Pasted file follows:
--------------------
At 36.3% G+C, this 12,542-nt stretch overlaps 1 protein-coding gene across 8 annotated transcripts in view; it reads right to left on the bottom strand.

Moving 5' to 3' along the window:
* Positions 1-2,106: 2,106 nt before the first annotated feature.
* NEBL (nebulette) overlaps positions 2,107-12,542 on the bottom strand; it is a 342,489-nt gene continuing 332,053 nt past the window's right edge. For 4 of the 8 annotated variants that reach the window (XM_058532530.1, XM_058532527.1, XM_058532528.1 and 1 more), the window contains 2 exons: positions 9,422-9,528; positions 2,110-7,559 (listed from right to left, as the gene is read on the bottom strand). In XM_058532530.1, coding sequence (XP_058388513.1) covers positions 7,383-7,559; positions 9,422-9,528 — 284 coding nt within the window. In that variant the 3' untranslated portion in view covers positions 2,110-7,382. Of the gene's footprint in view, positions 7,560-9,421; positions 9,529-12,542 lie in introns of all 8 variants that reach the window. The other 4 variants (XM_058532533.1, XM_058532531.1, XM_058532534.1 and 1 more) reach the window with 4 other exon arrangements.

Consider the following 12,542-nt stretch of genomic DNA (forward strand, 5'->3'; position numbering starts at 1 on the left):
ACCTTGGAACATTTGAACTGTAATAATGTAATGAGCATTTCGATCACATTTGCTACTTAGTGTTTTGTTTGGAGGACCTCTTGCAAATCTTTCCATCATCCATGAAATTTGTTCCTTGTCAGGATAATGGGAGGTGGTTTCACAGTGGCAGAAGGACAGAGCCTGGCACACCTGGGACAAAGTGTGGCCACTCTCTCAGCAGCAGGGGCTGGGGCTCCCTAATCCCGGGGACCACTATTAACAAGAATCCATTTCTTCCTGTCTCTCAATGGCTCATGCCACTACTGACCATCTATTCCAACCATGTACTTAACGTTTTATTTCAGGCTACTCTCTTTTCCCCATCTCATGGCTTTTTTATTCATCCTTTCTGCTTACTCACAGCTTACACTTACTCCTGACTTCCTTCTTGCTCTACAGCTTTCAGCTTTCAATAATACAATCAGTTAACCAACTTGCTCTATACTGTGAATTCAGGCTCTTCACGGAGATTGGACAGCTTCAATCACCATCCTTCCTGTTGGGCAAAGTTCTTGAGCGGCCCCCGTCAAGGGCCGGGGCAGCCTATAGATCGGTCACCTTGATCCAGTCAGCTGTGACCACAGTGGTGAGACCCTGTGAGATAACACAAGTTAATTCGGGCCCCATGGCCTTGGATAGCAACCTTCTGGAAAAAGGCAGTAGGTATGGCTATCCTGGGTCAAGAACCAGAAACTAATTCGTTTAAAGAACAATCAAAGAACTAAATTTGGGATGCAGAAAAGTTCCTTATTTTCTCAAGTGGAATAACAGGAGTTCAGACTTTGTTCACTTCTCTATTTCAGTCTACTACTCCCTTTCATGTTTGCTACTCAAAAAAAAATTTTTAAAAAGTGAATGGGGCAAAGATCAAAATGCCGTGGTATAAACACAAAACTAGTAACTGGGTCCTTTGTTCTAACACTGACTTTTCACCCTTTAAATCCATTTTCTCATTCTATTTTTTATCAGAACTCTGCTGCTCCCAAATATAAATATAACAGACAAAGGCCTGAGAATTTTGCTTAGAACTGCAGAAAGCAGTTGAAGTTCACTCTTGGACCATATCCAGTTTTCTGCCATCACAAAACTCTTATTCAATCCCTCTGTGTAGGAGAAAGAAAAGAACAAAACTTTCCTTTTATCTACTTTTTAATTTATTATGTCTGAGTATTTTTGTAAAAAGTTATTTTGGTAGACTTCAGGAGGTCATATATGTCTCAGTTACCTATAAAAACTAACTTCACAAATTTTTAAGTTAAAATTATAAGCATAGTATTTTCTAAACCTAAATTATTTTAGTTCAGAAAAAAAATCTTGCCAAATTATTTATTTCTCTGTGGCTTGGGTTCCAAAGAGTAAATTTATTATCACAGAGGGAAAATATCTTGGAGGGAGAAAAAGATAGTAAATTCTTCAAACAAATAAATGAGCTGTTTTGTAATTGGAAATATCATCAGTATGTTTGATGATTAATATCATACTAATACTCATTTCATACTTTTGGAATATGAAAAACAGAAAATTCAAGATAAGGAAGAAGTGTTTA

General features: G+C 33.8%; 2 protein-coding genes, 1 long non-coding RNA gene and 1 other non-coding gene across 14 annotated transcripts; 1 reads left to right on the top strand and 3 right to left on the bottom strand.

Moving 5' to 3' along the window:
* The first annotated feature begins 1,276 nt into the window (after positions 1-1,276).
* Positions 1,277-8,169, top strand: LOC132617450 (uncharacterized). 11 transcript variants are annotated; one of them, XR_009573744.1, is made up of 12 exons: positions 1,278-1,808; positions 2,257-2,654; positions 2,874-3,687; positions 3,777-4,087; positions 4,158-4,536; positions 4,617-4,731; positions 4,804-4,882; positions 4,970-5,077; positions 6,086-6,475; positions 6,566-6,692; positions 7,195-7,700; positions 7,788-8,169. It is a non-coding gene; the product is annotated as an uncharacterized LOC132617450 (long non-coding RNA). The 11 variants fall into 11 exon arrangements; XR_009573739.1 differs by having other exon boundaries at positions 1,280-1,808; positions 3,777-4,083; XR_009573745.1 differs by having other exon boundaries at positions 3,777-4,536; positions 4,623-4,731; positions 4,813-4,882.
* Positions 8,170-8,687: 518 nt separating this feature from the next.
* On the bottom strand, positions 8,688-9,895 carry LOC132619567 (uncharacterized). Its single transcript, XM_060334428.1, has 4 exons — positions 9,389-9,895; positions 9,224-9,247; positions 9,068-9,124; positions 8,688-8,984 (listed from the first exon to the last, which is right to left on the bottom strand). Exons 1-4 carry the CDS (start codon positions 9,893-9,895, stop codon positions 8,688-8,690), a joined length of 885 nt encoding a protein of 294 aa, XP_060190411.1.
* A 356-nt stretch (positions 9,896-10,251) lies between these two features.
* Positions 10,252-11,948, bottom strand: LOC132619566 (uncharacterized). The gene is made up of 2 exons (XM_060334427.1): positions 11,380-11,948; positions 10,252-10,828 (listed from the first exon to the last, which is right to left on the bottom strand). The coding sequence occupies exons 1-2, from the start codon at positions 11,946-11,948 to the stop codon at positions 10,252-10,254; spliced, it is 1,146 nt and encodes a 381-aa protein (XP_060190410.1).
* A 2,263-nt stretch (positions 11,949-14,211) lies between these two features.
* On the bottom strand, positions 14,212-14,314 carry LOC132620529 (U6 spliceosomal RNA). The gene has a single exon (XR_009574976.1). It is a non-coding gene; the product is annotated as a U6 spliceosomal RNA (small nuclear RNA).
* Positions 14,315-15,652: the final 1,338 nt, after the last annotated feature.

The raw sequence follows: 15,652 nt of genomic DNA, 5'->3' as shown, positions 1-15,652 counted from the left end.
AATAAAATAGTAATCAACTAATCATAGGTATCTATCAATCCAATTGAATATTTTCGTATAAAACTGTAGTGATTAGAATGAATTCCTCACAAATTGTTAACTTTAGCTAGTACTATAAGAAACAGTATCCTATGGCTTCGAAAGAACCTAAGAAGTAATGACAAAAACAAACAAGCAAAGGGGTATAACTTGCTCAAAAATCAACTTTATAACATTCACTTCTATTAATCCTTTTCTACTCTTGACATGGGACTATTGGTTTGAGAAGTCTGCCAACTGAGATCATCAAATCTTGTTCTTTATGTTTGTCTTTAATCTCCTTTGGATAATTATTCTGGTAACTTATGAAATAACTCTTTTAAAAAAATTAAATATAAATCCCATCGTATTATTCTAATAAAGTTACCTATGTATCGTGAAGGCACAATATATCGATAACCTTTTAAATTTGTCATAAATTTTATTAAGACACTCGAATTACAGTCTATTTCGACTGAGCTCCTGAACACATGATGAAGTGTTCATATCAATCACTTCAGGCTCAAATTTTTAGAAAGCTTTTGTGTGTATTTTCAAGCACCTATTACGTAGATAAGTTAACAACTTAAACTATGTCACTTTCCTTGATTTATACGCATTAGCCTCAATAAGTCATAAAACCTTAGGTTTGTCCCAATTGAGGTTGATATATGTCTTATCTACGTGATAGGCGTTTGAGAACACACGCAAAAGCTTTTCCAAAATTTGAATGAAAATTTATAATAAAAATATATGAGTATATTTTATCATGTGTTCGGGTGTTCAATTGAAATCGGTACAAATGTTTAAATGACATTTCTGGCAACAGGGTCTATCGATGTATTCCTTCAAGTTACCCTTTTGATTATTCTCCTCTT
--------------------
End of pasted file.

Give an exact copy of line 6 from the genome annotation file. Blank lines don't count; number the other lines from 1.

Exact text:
ACCTTGGAACATTTGAACTGTAATAATGTAATGAGCATTTCGATCACATTTGCTACTTAGTGTTTTGTTTGGAGGACCTCTTGCAAATCTTTCCATCATCCATGAAATTTGTTCCTTGTCAGGATAATGGGAGGTGGTTTCACAGTGGCAGAAGGACAGAGCCTGGCACACCTGGGACAAAGTGTGGCCACTCTCTCAGCAGCAGGGGCTGGGGCTCCCTAATCCCGGGGACCACTATTAACAAGAATCCATTTCTTCCTGTCTCTCAATGGCTCATGCCACTACTGACCATCTATTCCAACCATGTACTTAACGTTTTATTTCAGGCTACTCTCTTTTCCCCATCTCATGGCTTTTTTATTCATCCTTTCTGCTTACTCACAGCTTACACTTACTCCTGACTTCCTTCTTGCTCTACAGCTTTCAGCTTTCAATAATACAATCAGTTAACCAACTTGCTCTATACTGTGAATTCAGGCTCTTCACGGAGATTGGACAGCTTCAATCACCATCCTTCCTGTTGGGCAAAGTTCTTGAGCGGCCCCCGTCAAGGGCCGGGGCAGCCTATAGATCGGTCACCTTGATCCAGTCAGCTGTGACCACAGTGGTGAGACCCTGTGAGATAACACAAGTTAATTCGGGCCCCATGGCCTTGGATAGCAACCTTCTGGAAAAAGGCAGTAGGTATGGCTATCCTGGGTCAAGAACCAGAAACTAATTCGTTTAAAGAACAATCAAAGAACTAAATTTGGGATGCAGAAAAGTTCCTTATTTTCTCAAGTGGAATAACAGGAGTTCAGACTTTGTTCACTTCTCTATTTCAGTCTACTACTCCCTTTCATGTTTGCTACTCAAAAAAAAATTTTTAAAAAGTGAATGGGGCAAAGATCAAAATGCCGTGGTATAAACACAAAACTAGTAACTGGGTCCTTTGTTCTAACACTGACTTTTCACCCTTTAAATCCATTTTCTCATTCTATTTTTTATCAGAACTCTGCTGCTCCCAAATATAAATATAACAGACAAAGGCCTGAGAATTTTGCTTAGAACTGCAGAAAGCAGTTGAAGTTCACTCTTGGACCATATCCAGTTTTCTGCCATCACAAAACTCTTATTCAATCCCTCTGTGTAGGAGAAAGAAAAGAACAAAACTTTCCTTTTATCTACTTTTTAATTTATTATGTCTGAGTATTTTTGTAAAAAGTTATTTTGGTAGACTTCAGGAGGTCATATATGTCTCAGTTACCTATAAAAACTAACTTCACAAATTTTTAAGTTAAAATTATAAGCATAGTATTTTCTAAACCTAAATTATTTTAGTTCAGAAAAAAAATCTTGCCAAATTATTTATTTCTCTGTGGCTTGGGTTCCAAAGAGTAAATTTATTATCACAGAGGGAAAATATCTTGGAGGGAGAAAAAGATAGTAAATTCTTCAAACAAATAAATGAGCTGTTTTGTAATTGGAAATATCATCAGTATGTTTGATGATTAATATCATACTAATACTCATTTCATACTTTTGGAATATGAAAAACAGAAAATTCAAGATAAGGAAGAAGTGTTTA